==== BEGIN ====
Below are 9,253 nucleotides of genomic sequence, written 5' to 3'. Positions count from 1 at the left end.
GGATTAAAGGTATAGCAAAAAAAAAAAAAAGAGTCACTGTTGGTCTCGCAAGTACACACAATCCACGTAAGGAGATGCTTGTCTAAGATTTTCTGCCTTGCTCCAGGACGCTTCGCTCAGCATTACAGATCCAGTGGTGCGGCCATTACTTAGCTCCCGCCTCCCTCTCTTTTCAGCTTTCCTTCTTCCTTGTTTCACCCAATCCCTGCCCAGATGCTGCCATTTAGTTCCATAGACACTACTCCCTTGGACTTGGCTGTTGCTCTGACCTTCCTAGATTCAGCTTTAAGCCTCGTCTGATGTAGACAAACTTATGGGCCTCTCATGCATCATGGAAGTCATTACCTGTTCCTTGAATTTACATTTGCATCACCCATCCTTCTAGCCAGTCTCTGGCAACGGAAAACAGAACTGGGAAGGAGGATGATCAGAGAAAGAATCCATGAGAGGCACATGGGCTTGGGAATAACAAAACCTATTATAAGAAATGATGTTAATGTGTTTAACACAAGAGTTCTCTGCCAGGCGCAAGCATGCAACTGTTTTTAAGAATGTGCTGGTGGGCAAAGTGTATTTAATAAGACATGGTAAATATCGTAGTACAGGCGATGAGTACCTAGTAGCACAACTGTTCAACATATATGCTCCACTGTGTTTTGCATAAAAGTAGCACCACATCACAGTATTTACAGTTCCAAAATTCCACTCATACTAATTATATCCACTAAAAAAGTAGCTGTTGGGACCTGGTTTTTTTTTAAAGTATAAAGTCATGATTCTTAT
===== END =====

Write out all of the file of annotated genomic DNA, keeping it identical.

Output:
Below are 9,253 nucleotides of genomic sequence, written 5' to 3'. Positions count from 1 at the left end.
GGATTAAAGGTATAGCAAAAAAAAAAAAAAGAGTCACTGTTGGTCTCGCAAGTACACACAATCCACGTAAGGAGATGCTTGTCTAAGATTTTCTGCCTTGCTCCAGGACGCTTCGCTCAGCATTACAGATCCAGTGGTGCGGCCATTACTTAGCTCCCGCCTCCCTCTCTTTTCAGCTTTCCTTCTTCCTTGTTTCACCCAATCCCTGCCCAGATGCTGCCATTTAGTTCCATAGACACTACTCCCTTGGACTTGGCTGTTGCTCTGACCTTCCTAGATTCAGCTTTAAGCCTCGTCTGATGTAGACAAACTTATGGGCCTCTCATGCATCATGGAAGTCATTACCTGTTCCTTGAATTTACATTTGCATCACCCATCCTTCTAGCCAGTCTCTGGCAACGGAAAACAGAACTGGGAAGGAGGATGATCAGAGAAAGAATCCATGAGAGGCACATGGGCTTGGGAATAACAAAACCTATTATAAGAAATGATGTTAATGTGTTTAACACAAGAGTTCTCTGCCAGGCGCAAGCATGCAACTGTTTTTAAGAATGTGCTGGTGGGCAAAGTGTATTTAATAAGACATGGTAAATATCGTAGTACAGGCGATGAGTACCTAGTAGCACAACTGTTCAACATATATGCTCCACTGTGTTTTGCATAAAAGTAGCACCACATCACAGTATTTACAGTTCCAAAATTCCACTCATACTAATTATATCCACTAAAAAAGTAGCTGTTGGGACCTGGTTTTTTTTTAAAGTATAAAGTCATGATTCTTAT